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Since the mid-2000s, British pianist, composer, Alexander Hawkins (Evan Parker, Chicago/London Underground) has become a force to be reckoned with, largely within Europe's exploratory progressive jazz and improvising circles. As a collaborator and solo artist, the pianist transmits a distinctive line of attack, where melody and free-form extrapolations enjoy a happy coexistence. On this studio set, he teams with notable performance artist, abstract vocalist and fellow Brit, Elaine Mitchener (Phil Minton, George Lewis) for a semi-structured set highlighted by the quartet's deconstruction of some standards and free-jazz sax icon Archie Shepp's, "Blasé."
The album is loaded with alternating flows, variances in pitch, pensive interludes, frenetic pulses, swelling cadenzas and loosely organized subplots, enamored by the vocalist's adventurous scat phrasings and velvety singing. Otherwise, "OM-SE Environment Music" is the lengthiest track at 13:23, spiced with drummer Stephen Davis' trickling rim-shots, rumbling tom-tom patterns, and enlivened by Mitchener's free-flight and lithely executed vocalizations.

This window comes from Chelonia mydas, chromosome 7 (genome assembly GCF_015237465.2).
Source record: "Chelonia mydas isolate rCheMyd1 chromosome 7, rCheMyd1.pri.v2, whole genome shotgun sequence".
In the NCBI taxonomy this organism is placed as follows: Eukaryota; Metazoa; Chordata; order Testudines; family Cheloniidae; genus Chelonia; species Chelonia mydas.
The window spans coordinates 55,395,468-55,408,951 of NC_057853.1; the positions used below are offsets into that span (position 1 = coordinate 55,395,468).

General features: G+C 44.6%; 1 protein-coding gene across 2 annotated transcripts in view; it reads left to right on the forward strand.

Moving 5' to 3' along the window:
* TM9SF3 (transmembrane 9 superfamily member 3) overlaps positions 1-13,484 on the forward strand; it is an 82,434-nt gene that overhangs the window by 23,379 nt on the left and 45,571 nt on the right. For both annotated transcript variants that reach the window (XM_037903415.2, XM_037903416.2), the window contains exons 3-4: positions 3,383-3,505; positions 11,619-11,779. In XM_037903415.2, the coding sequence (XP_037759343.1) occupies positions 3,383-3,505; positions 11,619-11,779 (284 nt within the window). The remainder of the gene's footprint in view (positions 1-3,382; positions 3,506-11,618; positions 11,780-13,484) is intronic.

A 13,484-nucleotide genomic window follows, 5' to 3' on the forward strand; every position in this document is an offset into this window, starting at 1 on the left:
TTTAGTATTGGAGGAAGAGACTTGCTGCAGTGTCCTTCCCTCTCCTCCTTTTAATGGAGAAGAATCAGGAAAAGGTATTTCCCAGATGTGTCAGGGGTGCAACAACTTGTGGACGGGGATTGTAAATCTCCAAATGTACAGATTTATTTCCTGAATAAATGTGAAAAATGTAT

Hawkins' builds tension amid his ascending block chords and melodic intervals that tender a flock of disparate tonal contrasts as the quartet becomes emboldened via its free-form rampages, along with several aberrations of the primary harmonic components. Yet the venomous plot subsides when bassist Neil Charles takes a solo spot, guiding his cohorts into a lightly swinging groove that ends in a whisper. Hence, the musicians' cross numerous musical domains during this exhilarating program that broadcasts a host of persuasive viewpoints and fractured subsets of established paradigms.
Track Listing: Why Is Love Such a Funny Thing?; The Miracle / You; UpRoot; If You Say So;
Blasé; OM-SE / Environment Music; Joy; Directives / Walk Nicely / I’ll Meet You
Personnel: Neil Charles: double bass; Stephen Davis: drums, percussion; Alexander Hawkins:
piano; Elaine Mitchener: voice.
I love jazz because there are so many styles and ways to interpret the music--so much room for creativity.
I was first exposed to jazz at a very young age, listening to great artists such as Nat King Cole and Lena Horne.